Included in this issue of data & privacy news: online retailers could lose £5.9bn through cyberattacks; privacy campaigners challenge government over test-and-track programme and more...
Research shows online retailers could lose £5.9bn through cyberattacks
New research has revealed that online retailers could lose £5.9 billion through cyberattacks each year depending on how long it takes them to identify and contain a data breach.
On average, 43% of businesses experienced a cybersecurity breach each year, with almost 90% of login attempts on online retailer's websites a result of a hacker using stolen data.
The area most open to data breaches in the e-commerce sector was payment systems.
Finnish data regulator imposes GDPR fines on three companies for data protection violations
On 18 May, the Office of the Data Protection Ombudsman, the Finnish data regulator, imposed administrative fines on three companies for data protection violations.
Posti Oy received a fine of EUR 100,000 for providing insufficient information on data protection rights.
Kymen Vesi Oy received a fine of EUR 16,000 for neglecting to conduct a data protection impact assessment.
A third company received a fine of EUR 12,500 for the unnecessary collection of personal data.
Privacy campaigners to challenge government over test-and-track programme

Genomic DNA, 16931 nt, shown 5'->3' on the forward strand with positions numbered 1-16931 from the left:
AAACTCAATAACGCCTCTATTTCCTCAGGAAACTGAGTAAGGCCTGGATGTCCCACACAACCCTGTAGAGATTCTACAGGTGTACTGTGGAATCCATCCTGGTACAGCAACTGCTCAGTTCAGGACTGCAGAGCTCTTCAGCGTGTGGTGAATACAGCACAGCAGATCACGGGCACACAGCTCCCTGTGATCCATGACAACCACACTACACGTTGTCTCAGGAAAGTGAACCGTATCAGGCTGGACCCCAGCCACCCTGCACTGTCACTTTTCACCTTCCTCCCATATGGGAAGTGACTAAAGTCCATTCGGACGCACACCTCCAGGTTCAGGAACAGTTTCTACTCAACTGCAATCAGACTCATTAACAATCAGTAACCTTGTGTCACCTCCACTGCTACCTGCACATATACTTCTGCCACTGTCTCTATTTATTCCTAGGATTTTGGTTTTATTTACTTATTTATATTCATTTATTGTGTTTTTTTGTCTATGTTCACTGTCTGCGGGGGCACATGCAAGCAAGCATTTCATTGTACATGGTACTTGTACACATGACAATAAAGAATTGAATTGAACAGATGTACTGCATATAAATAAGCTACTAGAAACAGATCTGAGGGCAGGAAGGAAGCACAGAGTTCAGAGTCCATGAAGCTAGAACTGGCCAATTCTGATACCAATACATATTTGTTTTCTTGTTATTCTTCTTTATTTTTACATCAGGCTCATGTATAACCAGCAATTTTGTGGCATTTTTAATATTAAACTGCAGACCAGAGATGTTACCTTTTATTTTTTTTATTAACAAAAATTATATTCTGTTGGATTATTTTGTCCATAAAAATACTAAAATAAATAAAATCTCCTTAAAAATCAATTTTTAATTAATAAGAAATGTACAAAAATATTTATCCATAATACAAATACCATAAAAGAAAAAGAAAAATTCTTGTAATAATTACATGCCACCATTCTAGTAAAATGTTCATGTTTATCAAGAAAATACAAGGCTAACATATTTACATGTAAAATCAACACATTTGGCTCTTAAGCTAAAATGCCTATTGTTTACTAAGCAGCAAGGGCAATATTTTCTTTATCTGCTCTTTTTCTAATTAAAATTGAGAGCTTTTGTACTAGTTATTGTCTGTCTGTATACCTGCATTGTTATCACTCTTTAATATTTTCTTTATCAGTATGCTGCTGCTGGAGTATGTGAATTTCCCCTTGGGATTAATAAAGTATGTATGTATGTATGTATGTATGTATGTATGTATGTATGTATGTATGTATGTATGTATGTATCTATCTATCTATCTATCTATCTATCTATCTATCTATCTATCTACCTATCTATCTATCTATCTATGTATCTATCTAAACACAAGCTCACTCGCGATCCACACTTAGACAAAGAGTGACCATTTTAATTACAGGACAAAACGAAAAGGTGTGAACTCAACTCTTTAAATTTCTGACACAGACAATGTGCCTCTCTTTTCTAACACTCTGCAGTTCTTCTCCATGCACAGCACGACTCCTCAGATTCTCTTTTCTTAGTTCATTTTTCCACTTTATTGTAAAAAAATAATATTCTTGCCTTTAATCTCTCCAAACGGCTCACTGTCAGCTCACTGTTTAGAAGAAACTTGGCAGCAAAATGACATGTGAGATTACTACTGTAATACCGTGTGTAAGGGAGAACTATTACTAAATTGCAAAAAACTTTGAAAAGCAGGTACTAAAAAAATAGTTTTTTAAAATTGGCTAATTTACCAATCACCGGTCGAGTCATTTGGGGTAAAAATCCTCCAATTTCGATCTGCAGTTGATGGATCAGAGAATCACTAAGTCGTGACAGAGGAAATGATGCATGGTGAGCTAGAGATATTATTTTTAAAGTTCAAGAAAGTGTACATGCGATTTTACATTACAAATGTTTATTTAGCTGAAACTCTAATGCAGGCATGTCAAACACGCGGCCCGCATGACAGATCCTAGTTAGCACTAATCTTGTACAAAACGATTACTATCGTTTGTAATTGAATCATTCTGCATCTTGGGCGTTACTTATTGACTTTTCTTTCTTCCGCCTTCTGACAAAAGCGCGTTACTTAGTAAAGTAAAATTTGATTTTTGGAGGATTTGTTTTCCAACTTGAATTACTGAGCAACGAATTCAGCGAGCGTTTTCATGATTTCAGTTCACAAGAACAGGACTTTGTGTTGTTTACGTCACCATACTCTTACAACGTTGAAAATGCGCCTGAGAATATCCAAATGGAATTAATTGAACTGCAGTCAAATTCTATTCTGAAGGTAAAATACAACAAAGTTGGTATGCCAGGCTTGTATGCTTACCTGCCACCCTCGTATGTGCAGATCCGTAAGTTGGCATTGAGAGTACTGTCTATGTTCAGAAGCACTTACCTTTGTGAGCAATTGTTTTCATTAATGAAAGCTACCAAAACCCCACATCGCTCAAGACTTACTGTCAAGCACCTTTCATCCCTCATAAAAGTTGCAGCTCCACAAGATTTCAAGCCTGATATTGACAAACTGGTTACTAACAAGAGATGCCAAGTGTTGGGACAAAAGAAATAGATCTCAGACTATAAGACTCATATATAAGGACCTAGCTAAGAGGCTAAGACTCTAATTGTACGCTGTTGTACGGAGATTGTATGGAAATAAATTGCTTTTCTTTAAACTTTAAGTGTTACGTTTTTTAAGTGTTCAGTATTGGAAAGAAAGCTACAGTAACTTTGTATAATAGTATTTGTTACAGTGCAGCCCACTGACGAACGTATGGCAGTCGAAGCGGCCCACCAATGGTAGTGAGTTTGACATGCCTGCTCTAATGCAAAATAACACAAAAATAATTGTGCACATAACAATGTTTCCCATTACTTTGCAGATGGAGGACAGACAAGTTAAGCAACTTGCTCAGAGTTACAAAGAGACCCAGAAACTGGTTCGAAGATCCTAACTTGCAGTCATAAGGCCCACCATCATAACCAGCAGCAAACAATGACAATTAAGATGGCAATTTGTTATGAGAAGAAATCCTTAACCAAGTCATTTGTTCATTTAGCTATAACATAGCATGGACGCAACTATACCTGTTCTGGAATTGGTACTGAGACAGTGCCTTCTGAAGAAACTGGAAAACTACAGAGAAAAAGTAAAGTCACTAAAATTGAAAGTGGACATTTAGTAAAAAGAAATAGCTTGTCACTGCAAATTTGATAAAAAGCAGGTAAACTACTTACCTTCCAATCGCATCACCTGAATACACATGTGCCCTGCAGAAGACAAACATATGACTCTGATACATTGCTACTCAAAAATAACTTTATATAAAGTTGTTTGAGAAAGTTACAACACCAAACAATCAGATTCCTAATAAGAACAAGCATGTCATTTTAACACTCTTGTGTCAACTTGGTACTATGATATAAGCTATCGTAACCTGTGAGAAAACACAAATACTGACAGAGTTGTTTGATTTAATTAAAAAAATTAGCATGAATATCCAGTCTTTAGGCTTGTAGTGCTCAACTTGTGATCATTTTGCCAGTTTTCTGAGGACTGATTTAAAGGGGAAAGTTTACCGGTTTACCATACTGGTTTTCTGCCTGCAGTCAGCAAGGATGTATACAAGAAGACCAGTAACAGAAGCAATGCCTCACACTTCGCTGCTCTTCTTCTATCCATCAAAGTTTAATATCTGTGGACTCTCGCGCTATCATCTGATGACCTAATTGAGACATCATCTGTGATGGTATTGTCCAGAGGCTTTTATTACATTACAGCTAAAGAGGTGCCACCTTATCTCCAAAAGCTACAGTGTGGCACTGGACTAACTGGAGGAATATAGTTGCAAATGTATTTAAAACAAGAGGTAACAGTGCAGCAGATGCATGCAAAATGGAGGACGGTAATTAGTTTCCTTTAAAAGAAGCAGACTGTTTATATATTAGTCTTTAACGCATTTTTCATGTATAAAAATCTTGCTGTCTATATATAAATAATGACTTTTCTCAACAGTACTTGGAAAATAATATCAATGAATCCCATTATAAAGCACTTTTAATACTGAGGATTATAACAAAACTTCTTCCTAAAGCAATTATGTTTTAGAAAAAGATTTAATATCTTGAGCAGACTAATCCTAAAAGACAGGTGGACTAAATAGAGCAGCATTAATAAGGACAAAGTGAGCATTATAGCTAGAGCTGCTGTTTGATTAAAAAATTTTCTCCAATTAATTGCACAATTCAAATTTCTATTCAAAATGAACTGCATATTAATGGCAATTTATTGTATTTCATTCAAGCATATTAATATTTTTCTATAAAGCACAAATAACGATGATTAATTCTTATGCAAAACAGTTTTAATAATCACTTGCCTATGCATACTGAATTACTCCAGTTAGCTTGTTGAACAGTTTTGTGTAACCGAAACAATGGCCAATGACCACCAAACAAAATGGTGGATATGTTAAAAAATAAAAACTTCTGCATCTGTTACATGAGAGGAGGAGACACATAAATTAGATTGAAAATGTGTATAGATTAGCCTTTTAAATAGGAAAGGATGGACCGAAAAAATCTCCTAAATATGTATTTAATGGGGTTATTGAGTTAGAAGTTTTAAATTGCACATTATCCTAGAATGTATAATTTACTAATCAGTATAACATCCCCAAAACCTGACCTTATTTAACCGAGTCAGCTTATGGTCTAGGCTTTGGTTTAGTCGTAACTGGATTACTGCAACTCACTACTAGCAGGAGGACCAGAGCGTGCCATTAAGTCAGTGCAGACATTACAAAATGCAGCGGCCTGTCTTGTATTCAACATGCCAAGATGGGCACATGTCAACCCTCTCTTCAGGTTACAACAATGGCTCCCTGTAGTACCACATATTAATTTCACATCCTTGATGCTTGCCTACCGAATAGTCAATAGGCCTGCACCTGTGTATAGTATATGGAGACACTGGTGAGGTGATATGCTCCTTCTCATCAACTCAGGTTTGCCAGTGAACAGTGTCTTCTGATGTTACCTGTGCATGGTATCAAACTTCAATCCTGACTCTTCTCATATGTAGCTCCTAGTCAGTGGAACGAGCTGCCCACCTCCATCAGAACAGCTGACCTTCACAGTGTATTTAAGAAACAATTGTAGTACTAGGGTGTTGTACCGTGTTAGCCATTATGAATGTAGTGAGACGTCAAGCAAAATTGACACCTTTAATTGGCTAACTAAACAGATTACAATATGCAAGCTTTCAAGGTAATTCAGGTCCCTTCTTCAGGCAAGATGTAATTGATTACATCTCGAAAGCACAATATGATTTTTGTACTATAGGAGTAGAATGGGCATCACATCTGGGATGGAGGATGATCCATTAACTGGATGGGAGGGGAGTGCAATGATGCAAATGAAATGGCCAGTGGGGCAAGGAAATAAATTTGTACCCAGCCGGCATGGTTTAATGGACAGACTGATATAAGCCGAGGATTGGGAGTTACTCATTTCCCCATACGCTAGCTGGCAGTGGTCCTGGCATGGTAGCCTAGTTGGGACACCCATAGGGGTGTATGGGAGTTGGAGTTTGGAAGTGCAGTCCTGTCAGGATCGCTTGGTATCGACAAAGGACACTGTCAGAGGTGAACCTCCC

Privacy campaigners, the Open Rights Group (ORG), are preparing a legal challenge to the NHS's coronavirus test-and-trace programme after Public Health England said it would retain "personally identifiable" data of those that test positive for 20 years.
The ORG is concerned that personally identifiable data retained could be accessed by the Home Office or other governments departments for further purposes. The government has also failed to complete a legally mandatory data protection impact assessment on the programme.
Experts state employees must be consulted on back-to-work technology
Experts have said that employees must be consulted on any technologies used to control or monitor their return to work following the coronavirus pandemic.
Any back-to-work technology must focus on privacy. Organisations should ensure they only use the data they actually need to ensure safety in their operations.
UK organisations plan to share more data despite significant data sharing challenges
New research has revealed that organisations plan to share more data with their business partners in the future despite significant data sharing challenges.
Currently, under half of UK-based organisations share data with one-three external partners, with 40% strongly agreeing with the statement 'sharing data with others in the partner chain presents complex regulatory challenges'.
France's data protection watchdog releases second review of StopCovid app
France's data protection regulator, the CNIL, has released its second review of the contract-tracing app StopCovid. The regulator has said that it sees no major issue with the technical implementation and legal framework of the app but with some caveats.
France's StopCovid app has been developed by a group of research institutes and private companies rather than using an Apple and Google contract-tracing API.